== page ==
Re: Considering a boat.
There isn't a perfect craft for those tailwaters, because they aren't always the same river. They can be so low that you can't float a canoe in the riffles, or so high that you need a big, powerful motor to make headway upstream, or anywhere in between, and both could happen in the same day. All in all, the most versatile craft if you have to go both upstream and downstream is a johnboat with a smallish jet outboard, something like a 1652 (that means 16 feet long and 52 inches wide at the widest part) aluminum johnboat with a 40 hp jet outboard, or if you want to go a little lighter, a 1648 with a 25 hp jet. They can run in as little as 5 inches of water both upstream and downstream, and would have enough power to get you upstream in heavy generating conditions.
However, they are pricey, and although I own one, I have an aversion to using it in the often crowded conditions on the tailwaters. They are rather disrupting to the peace and quiet that others may be seeking. I use mine mostly in the winter when I'm probably going to be the only angler on a given stretch of smallmouth river.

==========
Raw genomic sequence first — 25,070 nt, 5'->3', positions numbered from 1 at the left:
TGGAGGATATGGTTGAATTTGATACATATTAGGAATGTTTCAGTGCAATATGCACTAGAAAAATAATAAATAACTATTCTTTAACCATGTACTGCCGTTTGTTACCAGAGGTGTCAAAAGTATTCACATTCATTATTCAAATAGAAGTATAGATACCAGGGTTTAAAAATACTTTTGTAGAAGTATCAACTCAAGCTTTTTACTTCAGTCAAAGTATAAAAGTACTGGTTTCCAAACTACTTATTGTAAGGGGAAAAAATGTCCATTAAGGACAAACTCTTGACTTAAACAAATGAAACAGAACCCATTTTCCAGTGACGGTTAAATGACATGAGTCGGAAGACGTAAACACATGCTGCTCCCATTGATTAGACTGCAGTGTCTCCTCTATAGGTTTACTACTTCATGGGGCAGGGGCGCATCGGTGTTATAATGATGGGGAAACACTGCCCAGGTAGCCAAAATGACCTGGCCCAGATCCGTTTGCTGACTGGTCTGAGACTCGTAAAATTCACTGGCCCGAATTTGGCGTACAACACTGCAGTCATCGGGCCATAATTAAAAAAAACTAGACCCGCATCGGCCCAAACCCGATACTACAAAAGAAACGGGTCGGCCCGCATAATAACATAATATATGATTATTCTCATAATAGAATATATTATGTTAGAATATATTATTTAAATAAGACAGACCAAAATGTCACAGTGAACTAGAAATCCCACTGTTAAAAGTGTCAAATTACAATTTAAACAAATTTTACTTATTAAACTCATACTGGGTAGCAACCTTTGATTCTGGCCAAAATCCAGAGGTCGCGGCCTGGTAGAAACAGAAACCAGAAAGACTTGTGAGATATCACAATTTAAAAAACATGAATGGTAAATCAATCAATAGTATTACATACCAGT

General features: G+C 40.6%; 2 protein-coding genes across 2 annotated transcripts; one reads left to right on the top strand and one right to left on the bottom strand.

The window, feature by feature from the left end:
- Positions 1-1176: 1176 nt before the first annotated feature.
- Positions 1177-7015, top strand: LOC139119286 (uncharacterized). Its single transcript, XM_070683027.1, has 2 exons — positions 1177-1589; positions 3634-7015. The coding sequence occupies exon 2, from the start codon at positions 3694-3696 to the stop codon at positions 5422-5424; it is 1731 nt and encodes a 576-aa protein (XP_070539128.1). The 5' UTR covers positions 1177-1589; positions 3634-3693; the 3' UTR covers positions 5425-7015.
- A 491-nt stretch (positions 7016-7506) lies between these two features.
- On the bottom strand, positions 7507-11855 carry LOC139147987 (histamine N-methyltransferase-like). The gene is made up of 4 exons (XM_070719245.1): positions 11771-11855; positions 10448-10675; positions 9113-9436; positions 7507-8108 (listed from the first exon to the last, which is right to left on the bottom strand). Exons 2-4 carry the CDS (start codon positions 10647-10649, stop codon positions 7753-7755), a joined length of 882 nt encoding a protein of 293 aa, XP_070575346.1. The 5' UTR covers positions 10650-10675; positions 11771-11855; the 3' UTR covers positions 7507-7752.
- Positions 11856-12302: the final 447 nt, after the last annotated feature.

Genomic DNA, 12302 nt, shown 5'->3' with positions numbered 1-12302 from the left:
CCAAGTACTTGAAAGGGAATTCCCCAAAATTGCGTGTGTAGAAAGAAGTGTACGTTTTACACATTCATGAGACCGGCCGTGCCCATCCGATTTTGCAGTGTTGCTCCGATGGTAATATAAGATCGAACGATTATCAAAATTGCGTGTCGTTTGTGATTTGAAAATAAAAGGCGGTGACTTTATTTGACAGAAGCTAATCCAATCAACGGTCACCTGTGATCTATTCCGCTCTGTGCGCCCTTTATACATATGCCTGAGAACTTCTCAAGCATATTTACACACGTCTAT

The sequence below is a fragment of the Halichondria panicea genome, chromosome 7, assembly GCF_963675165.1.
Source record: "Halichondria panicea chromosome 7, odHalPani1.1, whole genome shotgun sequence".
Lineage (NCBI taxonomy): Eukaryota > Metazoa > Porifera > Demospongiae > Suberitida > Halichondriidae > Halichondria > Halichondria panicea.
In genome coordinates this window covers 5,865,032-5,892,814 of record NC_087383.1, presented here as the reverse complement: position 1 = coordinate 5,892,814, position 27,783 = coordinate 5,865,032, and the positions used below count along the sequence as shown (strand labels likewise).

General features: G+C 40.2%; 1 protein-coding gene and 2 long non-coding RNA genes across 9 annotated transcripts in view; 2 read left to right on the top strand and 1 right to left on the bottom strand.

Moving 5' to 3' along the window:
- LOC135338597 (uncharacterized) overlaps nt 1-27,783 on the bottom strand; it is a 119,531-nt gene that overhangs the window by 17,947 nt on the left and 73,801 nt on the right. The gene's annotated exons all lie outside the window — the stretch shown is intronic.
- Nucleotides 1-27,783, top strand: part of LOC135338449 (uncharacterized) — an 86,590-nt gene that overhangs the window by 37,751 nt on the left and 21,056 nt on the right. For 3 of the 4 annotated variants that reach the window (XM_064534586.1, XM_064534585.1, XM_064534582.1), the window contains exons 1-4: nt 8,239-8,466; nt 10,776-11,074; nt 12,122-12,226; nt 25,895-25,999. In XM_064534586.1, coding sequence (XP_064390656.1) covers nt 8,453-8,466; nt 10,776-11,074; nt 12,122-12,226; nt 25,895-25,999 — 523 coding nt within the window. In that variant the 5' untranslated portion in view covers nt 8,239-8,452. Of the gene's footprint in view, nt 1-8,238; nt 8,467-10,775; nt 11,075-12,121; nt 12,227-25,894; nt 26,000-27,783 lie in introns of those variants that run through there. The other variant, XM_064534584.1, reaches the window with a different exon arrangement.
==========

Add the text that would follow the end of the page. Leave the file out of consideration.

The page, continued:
If you want cheaper and low impact, you're going to have to either get a canoe and trolling motor as suggested above, or a kayak--which you will be able to paddle upstream in lower water conditions without too much trouble.